Random dungeon creation

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Exorph    105
I'm creating a game with randomly generated dungeons. They consist of several rooms the size of the screen, but right now they are completely empty except for the enemies which makes for a rather boring game.

I want to put in objects that the player can't walk past, but obviously I can't place these completely random or I risk making the game impossible to finish. One way of solving it would be to create a straight path between the openings of a room and make it illegal to place objects on the path, but that'll probably look fake. Another way would be to do a pathfind after placing each objects, and if I can't find a path between all the openings I remove it again, but that feels a bit too much like brute force.
Is there some algorithm for finding A path between two points, not the shortest and straightest? Or do you have some other idea of how to solve this?

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kru    211
What you want to do is to make certain that the player is not blocked from accessing important areas within your room (treasure, exits, triggers, etc). So, after placing your objects, do a flood-fill from the entrance of the room and mark any unreachable areas as unreachable. Then you can either move important items in unreachable areas to reachable areas, or you can use some type of walk algorithm to tear down walls in between important-but-unreachable areas and the nearest reachable area. Playing around with your walk algorithm will give you good looking results.

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ApochPiQ    23004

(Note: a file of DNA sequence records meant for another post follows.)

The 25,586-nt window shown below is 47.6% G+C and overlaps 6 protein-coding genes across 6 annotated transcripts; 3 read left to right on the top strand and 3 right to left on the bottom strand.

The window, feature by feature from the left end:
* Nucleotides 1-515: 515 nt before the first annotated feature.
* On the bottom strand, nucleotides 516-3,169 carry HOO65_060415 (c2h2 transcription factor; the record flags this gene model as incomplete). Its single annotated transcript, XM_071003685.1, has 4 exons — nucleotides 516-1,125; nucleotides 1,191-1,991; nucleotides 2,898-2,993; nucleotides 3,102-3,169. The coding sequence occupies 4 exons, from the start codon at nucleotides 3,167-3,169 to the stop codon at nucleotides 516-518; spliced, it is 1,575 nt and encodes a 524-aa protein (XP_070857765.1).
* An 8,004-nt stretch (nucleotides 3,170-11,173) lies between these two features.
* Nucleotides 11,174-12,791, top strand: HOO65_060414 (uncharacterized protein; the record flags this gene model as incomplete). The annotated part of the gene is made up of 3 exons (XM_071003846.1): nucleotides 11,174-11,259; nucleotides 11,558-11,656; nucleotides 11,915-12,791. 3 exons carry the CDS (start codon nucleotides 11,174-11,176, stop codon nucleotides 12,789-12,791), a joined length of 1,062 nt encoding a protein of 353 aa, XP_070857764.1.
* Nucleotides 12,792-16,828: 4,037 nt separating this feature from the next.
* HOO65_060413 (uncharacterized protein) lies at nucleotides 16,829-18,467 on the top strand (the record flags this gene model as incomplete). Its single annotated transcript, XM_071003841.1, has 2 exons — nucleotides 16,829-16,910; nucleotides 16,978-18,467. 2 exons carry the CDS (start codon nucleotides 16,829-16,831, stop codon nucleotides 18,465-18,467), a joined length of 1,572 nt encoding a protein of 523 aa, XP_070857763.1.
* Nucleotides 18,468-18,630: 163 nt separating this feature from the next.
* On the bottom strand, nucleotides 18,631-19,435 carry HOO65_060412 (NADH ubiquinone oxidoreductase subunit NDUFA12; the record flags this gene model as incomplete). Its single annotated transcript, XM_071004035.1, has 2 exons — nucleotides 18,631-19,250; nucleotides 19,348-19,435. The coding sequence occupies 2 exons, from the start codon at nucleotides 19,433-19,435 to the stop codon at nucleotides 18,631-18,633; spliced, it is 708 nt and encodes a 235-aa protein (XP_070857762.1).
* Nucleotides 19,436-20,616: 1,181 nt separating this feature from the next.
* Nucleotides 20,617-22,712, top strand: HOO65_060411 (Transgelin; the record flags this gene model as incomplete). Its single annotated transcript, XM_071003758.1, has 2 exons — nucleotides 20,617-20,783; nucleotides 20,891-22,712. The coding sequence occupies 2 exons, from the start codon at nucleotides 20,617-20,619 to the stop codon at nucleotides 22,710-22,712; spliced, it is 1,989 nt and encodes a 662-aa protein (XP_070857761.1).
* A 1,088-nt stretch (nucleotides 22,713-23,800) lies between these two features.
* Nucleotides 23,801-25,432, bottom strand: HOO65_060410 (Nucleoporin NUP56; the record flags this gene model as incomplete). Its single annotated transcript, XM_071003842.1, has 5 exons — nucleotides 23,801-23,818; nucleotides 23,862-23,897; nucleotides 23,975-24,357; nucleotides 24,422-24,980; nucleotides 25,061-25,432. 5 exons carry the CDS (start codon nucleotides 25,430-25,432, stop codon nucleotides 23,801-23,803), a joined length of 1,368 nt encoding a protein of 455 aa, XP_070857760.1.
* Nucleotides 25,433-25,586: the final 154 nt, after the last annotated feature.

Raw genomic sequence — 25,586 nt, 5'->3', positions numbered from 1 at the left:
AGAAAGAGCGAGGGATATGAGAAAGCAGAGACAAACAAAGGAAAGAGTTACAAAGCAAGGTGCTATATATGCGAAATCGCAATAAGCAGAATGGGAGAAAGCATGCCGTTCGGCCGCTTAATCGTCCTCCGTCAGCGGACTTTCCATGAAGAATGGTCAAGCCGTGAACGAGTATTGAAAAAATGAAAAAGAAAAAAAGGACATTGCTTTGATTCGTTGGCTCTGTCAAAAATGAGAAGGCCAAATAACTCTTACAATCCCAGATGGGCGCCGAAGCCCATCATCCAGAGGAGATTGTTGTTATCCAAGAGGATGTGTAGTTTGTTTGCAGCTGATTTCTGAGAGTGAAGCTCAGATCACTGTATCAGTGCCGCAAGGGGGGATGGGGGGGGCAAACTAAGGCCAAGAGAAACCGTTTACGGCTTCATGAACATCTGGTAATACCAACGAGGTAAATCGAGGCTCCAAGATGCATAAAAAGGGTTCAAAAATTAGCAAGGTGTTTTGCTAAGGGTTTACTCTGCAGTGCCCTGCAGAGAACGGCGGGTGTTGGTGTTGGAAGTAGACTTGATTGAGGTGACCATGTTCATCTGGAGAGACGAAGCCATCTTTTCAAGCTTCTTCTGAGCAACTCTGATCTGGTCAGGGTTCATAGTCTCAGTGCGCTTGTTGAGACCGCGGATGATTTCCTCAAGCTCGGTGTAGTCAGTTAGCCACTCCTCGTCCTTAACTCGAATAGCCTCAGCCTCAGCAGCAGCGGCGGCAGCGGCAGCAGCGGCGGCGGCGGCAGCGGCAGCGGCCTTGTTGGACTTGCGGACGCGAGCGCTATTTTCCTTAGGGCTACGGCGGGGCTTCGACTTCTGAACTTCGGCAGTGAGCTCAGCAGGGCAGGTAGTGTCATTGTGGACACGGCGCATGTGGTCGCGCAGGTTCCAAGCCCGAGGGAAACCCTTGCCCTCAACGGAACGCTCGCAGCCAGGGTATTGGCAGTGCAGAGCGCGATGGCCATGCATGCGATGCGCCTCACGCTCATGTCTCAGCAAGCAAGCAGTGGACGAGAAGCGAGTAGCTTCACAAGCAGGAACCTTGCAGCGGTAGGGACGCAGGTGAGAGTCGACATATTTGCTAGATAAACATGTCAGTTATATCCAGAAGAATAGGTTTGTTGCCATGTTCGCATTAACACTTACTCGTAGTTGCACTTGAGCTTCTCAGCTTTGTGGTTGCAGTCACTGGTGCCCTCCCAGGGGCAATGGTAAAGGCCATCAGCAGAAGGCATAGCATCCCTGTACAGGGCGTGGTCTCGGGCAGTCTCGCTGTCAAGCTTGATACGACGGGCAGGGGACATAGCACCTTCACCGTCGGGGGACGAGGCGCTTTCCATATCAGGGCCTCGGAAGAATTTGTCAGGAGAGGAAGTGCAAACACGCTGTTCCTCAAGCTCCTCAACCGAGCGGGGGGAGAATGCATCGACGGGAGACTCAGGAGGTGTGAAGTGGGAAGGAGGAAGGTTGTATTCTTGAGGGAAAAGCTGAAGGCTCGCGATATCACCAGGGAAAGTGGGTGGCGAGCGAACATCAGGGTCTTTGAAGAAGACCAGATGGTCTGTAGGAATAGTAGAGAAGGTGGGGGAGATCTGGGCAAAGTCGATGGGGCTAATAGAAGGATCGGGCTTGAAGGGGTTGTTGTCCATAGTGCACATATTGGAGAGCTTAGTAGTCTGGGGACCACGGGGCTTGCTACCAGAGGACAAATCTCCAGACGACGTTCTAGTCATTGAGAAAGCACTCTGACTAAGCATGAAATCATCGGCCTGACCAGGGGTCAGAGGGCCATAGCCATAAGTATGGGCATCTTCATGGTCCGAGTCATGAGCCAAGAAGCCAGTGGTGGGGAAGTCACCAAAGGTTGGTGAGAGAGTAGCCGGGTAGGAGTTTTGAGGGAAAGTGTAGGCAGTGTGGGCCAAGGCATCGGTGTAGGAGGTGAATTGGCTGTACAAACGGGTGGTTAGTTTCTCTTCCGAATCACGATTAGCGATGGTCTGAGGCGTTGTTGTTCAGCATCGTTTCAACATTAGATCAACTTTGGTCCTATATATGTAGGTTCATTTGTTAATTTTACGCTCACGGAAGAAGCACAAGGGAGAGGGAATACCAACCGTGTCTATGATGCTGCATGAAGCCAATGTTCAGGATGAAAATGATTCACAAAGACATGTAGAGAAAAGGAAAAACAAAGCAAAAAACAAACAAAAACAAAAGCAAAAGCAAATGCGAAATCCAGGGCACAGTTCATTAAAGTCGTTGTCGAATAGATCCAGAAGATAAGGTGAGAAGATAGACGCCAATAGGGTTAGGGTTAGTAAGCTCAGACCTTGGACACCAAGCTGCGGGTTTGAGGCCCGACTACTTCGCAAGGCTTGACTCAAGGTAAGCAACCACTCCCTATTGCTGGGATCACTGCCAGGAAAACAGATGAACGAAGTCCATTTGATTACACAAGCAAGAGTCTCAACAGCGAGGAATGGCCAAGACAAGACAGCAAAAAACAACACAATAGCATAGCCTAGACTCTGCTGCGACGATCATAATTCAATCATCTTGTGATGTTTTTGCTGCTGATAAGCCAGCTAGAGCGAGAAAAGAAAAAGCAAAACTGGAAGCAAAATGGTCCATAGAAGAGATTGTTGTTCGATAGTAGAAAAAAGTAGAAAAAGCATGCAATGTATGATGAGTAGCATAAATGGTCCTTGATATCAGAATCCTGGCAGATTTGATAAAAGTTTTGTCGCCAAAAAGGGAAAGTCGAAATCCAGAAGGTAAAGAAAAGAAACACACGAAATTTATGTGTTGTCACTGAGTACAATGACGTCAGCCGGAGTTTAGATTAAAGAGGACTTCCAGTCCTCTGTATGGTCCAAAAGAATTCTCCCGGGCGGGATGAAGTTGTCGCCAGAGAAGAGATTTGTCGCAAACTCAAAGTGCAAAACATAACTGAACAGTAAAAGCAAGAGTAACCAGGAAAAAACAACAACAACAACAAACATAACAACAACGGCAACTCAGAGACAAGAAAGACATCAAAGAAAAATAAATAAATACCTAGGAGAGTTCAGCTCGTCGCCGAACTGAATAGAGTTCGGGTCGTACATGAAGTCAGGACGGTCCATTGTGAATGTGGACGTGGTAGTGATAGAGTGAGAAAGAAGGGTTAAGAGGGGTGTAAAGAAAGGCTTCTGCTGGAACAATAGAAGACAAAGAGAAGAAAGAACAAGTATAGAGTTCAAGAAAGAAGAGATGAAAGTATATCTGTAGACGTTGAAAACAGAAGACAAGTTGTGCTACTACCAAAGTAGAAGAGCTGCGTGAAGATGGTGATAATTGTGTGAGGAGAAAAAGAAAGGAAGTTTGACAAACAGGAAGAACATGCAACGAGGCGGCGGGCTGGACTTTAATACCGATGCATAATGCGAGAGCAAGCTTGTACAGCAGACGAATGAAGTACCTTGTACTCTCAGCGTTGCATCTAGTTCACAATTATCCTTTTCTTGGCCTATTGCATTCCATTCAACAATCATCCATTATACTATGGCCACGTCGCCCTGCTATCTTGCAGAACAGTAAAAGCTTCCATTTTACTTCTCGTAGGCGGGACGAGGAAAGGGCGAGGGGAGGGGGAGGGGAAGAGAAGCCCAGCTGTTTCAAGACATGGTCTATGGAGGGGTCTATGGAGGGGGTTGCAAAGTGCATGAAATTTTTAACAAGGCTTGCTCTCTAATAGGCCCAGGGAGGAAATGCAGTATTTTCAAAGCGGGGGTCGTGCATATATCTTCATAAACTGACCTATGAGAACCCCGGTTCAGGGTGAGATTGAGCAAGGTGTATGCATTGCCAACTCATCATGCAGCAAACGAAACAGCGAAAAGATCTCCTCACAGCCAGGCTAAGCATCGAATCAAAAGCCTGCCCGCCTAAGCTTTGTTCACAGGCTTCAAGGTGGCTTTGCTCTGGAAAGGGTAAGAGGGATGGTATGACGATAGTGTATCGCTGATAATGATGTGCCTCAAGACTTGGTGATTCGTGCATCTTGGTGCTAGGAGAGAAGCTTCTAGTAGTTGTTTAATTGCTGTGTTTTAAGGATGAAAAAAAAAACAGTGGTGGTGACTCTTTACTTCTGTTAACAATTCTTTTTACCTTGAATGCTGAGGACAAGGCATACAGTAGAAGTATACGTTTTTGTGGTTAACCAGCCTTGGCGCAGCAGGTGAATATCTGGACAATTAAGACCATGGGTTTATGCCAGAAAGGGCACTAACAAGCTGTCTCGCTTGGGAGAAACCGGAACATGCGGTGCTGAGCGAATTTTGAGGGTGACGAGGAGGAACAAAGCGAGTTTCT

Have a look around for common maze generation algorithms; there are several different approaches which might be suitable.

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[url="http://mildlydisconcerting.com/drillboid/2011/02/13/procedural-generation-part-2"]Check the dev blog for Drillboid[/url]

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One very simple way of ensuring that the game cannot be unsolvable would be to do similar to what you already proposed yourself:

Make a straight path between the openings of the room, but then again, [i]do not make it straight[/i]. Give it 2-3 vertices somewhere along the path and offset those slighly (randomly). You end up with a more or less zigzag sequence of line segments.

Now, place your random stuff, except when an object's radius is [s]greater[/s] smaller than the distance to any line segment. Done.

By tweaking the number of intermediate vertices and the amount of random, you can change the look. You can also have [i]two or three[/i] paths going from each opening to the other, the random variations giving a broader overall corridor (or several alternative corridors, depending on parameters).

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NEXUSKill    475
A simple density limitation in your random algorithm might just be enough, given a room size, the amount and size of random clutter should have a limited density coefficient relative to the room's space, that way the chances of randomly generating unaccessible zones is very low, then you can verify it as has been prompted by other posts here.

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Wyrframe    2426
http://roguebasin.roguelikedevelopment.org/index.php/Category:Articles

Several of those articles are about dungeon/level generation, as specific to roguelikes, but easily adaptable to your medium. Just be creative.

I especially like "Abstract Dungeons"; it specifies how to divide level generation into several distinct steps, letting you add huge amounts of flexibility in each one.

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Exorph    105
[quote name='Wyrframe' timestamp='1311228374' post='4838323']
[url="http://roguebasin.roguelikedevelopment.org/index.php/Category:Articles"]http://roguebasin.ro...tegory:Articles[/url]

Several of those articles are about dungeon/level generation, as specific to roguelikes, but easily adaptable to your medium. Just be creative.

I especially like "Abstract Dungeons"; it specifies how to divide level generation into several distinct steps, letting you add huge amounts of flexibility in each one.
[/quote]

Ended upp using mainly concepts from this article. Thanks a bunch. The dungeons are a lot more fun now.